Growing more with less through a paradigm shift
by Gal Yarden
It’s just over a year now since we as individual companies found ourselves in a room preparing to embark on a journey. We came together as partners, as an alliance to launch Better Life Farming – and what a journey it has been so far.
SVP Marketing, Products and Agronomy at Netafim
In this short span of time, we as Better Life Farming were able to grow exponentially and make an impact in smallholder communities around the world. When thinking about our biggest successes, Lino Dias, Smallholder Farming Vice President at Bayer, sees the first launch we had in Uttar Pradesh, India, right at the forefront. That’s where “we were able to double the productivity of green chili smallholders and triple their income”. We see this has far-reaching impacts that go beyond the individual smallholder. As Pam Strifler, Vice President Global Stakeholder Strategy and Affairs at Bayer, puts it, “if we work to help them grow their own livelihoods, they in turn grow their community, and we end up feeding a growing population as well.”
Nevertheless, the challenges of smallholders are multifold and call for multiple competencies to address them. The dramatic consequences of climate change and the associated water shortage, for example, hinder smallholders from unlocking their full agronomic potential. At the same time, pests and crop diseases can have a major impact on both the quality and quantity of the yield at the end of a season. However, as an alliance, we can provide an ecosystem of solutions. While Bayer is able to contribute with cutting-edge technology on seeds and crop protection, we at Netafim are the experts when it comes to precision irrigation for higher yields, improved land use, and sustainable use of scarce water resources to help grow much more with less.
Even if the weather is not controllable, the issue of water shortage can be tackled with the right irrigation system. Our drip irrigation technology provides the solution in form of a highly efficient water, nutrient and crop protection delivery system for growing different crops with less water. It delivers water, nutrients and crop protection directly to the crop’s roots, in the right amounts, at the right time, so each plant gets exactly what it needs, when it needs it, to grow optimally. This is done by driplines that extend across the entire field. I truly believe that drip irrigation can change the lives of smallholders because at the end of the day, it helps them to grow more with less. Thanks to drip irrigation, smallholders can produce higher yields while saving water as well as fertilizers, energy and even crop protection products. It’s a driving technology when it comes to growing crops that have a very high demand for water, such as rice.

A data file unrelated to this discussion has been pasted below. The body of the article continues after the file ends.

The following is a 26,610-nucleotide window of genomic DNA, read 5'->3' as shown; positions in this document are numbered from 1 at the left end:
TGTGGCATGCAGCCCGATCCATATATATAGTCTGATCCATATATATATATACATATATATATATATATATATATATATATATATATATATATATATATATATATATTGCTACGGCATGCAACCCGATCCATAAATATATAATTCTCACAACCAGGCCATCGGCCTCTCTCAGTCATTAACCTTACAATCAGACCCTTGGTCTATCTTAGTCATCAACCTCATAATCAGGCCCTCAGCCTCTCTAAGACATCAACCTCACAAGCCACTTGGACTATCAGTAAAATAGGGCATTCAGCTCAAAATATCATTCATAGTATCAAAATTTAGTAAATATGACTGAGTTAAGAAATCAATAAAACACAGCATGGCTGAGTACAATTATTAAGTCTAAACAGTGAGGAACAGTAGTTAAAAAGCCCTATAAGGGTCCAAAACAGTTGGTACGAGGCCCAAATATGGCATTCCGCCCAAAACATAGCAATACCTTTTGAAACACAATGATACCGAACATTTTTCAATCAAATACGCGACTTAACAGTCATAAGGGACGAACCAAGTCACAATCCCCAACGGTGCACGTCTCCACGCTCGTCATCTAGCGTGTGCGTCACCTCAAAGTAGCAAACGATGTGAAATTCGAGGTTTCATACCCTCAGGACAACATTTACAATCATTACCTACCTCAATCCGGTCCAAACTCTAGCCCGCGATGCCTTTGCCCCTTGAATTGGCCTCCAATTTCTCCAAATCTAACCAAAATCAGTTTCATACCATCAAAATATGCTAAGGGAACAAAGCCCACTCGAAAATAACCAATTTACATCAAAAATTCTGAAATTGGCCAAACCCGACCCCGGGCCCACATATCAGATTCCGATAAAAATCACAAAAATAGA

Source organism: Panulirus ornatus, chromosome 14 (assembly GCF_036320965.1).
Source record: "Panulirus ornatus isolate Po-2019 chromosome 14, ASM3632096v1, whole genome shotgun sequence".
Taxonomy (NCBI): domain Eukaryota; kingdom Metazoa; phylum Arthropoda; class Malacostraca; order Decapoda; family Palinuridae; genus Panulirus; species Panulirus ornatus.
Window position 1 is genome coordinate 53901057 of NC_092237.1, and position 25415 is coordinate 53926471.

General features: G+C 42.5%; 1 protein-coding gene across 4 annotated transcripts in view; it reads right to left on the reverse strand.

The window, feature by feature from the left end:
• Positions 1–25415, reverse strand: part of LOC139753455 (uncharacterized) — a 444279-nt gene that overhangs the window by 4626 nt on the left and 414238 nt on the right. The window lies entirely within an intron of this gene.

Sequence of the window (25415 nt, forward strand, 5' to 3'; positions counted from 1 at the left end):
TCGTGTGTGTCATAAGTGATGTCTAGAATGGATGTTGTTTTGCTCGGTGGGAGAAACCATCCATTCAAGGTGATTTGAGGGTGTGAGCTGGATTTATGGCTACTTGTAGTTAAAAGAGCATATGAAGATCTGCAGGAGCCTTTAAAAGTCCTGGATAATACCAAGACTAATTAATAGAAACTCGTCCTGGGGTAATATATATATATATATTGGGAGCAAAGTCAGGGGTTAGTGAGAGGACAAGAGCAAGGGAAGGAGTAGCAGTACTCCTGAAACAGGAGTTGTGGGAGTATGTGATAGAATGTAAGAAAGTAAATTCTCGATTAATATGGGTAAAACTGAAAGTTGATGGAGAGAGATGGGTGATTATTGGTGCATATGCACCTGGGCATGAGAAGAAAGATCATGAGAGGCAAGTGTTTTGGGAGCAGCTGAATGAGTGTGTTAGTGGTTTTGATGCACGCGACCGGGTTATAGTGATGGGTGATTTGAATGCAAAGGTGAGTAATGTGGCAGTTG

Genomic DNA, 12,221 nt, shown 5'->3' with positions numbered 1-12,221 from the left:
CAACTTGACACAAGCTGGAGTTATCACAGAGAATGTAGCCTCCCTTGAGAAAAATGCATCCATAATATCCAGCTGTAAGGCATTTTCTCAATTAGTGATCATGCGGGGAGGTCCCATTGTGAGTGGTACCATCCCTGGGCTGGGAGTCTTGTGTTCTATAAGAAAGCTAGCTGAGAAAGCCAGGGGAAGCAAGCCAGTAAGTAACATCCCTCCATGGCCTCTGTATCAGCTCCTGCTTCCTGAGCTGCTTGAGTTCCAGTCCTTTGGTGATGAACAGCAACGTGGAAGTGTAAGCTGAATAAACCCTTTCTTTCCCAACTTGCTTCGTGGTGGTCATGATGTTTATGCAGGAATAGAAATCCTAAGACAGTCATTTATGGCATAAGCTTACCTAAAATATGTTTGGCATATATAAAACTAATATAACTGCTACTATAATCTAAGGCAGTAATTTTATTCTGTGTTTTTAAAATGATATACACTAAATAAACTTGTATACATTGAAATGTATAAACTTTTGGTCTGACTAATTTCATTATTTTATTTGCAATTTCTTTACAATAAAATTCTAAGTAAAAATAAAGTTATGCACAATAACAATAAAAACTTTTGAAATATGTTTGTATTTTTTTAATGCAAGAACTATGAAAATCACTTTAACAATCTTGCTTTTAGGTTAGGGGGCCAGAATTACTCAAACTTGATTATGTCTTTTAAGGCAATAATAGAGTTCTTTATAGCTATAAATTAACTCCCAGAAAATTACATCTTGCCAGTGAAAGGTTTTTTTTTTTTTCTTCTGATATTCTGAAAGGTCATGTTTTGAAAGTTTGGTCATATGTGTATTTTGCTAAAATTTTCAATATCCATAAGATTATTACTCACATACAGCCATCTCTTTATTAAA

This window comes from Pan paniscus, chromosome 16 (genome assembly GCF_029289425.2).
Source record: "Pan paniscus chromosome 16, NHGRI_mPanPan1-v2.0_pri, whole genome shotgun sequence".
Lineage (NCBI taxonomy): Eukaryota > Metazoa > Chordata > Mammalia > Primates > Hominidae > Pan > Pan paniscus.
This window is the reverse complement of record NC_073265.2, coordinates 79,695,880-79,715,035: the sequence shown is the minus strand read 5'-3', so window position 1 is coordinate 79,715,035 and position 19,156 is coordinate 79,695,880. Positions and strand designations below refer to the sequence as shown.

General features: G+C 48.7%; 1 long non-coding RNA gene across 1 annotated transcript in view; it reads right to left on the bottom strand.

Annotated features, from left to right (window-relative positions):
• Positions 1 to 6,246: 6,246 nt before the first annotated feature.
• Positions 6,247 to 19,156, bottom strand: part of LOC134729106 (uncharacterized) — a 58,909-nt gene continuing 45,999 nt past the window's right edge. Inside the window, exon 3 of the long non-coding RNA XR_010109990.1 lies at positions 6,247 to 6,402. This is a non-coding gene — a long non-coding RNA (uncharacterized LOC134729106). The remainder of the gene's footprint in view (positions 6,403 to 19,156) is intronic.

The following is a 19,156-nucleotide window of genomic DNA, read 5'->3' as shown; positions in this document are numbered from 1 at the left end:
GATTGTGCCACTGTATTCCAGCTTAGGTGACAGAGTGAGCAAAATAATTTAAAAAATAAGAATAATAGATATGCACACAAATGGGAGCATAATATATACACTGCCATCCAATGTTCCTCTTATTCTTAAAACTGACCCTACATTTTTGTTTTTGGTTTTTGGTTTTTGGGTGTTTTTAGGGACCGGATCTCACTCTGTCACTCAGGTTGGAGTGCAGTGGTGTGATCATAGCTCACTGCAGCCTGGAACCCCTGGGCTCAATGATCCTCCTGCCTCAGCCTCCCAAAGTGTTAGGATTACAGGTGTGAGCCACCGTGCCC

In Asia alone, more than 90% of the world’s rice supply is predominantly produced by smallholders. This requires a lot of water. At the same time, a growing world population depends on rice as a staple food. So helping rice smallholders to grow more with less to increase both their productivity and profitability is vital.
By pioneering drip irrigation for rice, we set off on a new terrain of farming practice to do so. As my colleague Dubi Raz, Global Agronomy Director at Netafim, frequently points out to me, “farmers have successfully grown their rice through flood irrigation for more than 5,000 years. When I tell smallholders that drip irrigation helps them to grow even more with just drops of water, I am understandably confronted with skepticism and disbelief. It’s a paradigm shift for them.
That’s when I realized that social work is so much more important than the technology itself. You can have the most innovative technology, but if you don’t know how to transfer it, it just doesn’t work.” That’s why for Dubi Raz and his team, the majority of their work is all about being in the field together with smallholders, meeting at eye-level, working hand-in-hand and understanding farming from their point of view to become a trusted partner standing by their side. “I remember when a smallholder farmer I have known for 20 years first saw the difference between a drip irrigated field and one that was irrigated through traditional practices,” Dubi Raz reminisces fondly. “For me it was obvious, but he was shocked. He couldn’t believe it. Together, we then implemented drip irrigation in his field and today he’s a very satisfied and prosperous farmer. That’s what I really enjoy about my job. Seeing how we can really make a difference in people’s lives.”
Through innovations like our drip irrigation, we already have some great success stories in Asian countries. When we think about the future, our ambition is to also enable this success in Africa in 2019. Lino Dias puts this quite eloquently: “The key word that comes to my mind when I think about the future of Better Life Farming is scaling up” – and that is what we are striving to do together with smallholders all around the world.